The fishermen say they are firmly opposed to several provisions of the bill that are actively against their interests, especially of the small fishermen, who make up well over 90 pc of the total fishermen in the country. For instance, the new rule sets strict limits on distances and areas where the fishermen can go and fish and it imposes heavy fines for all breaches.

They say that even if they accidentally went further than allowed on licence, the government has right to impound their boats and it would leave them in abject poverty. They say that they will continue to agitate against the bill which is bound to hurt their interests from all sides.

“Already, all the fishermen as marking their anger by protesting and also tying a black flag to their boats to register our opposition to the bill during the ongoing monsoon session of the Parliament. We are not going to keep calm until the government withdraws the bill or takes immediate corrective measures to protect us,” he says.

It is not just the fishermen who think that the bill will hurt the small fishermen. Even members of the civil society agree. “The new bill may bring some benefit to the economy, but it will affect numerous families, traditional fishermen families and many more,” says Balaji, a civil lawyer in Madras High Court.

He goes on to say that even if the need for the bill has emerged due to the pressures of the World Trade Organisation, the government ought to have taken into account the situation of the Indian fishermen and introduced some safeguards. But, he adds, there were no safety measures taken by the government and hence the fishermen were bound to protest. If the drafted bill is indeed passed by the Parliament, it will be the government’s responsibility to provide some relief measures to the fishermen.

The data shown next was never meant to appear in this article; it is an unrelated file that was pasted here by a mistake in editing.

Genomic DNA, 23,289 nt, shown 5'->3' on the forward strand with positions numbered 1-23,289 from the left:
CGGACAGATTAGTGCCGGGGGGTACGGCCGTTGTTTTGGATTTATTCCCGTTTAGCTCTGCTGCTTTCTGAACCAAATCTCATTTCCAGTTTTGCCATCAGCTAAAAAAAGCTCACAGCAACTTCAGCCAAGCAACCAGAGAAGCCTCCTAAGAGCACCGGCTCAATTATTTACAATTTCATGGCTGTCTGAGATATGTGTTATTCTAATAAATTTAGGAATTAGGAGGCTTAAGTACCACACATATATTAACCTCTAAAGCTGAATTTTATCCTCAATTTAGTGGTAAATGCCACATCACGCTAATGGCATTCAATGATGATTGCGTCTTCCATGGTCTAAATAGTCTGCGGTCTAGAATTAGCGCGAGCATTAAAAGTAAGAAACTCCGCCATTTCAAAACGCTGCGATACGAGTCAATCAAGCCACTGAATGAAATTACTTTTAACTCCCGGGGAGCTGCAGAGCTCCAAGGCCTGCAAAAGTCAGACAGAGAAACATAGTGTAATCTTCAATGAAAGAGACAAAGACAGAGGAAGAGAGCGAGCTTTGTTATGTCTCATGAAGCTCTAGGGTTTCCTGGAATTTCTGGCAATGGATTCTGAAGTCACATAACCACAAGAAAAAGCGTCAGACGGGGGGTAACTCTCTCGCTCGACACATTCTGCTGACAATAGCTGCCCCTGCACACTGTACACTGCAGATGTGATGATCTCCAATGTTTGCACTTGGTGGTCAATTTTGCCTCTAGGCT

Sustainable fishing

However, Balaji does welcome the meaures to promote sustainable fishing in view of the dramatic fall in fish population around the world due to overfishing and other practices by fishermen around the world such as catching fish that are too young. “I welcome the restrictions that bill imposes on the fishermen regarding fishing in allocated areas, because we have to be worried about the number of species that have become endangered due to human activity. So, such measures may help preserve the ecosystem,” Balaji tells Media India Group.

He goes on to say that many eco-friendly measures had already been introduced by the government over the years. One is the annual ban on all fishing, which was 45 days earlier, but in 2017 the ban was prolonged to 61 days to adequately cover the spawning period. But the government also compensated the fishermen for loss of income by giving them INR 5000 each for these extra days.

“Similarly, if now the new law requires the fishermen to reduce their catch or abstain from some areas or end certain practices, then the government ought to compensate them adequately so that the fishermen can also fully and seriously join in the preservation effort,” says Balaji.

He adds that the Centre can put the bill on hold and carry out broad-based consultations with the fisherfolk as well as various state governments. Then the bill can be reintroduced, but with proper protection to both – the fish and the fishermen.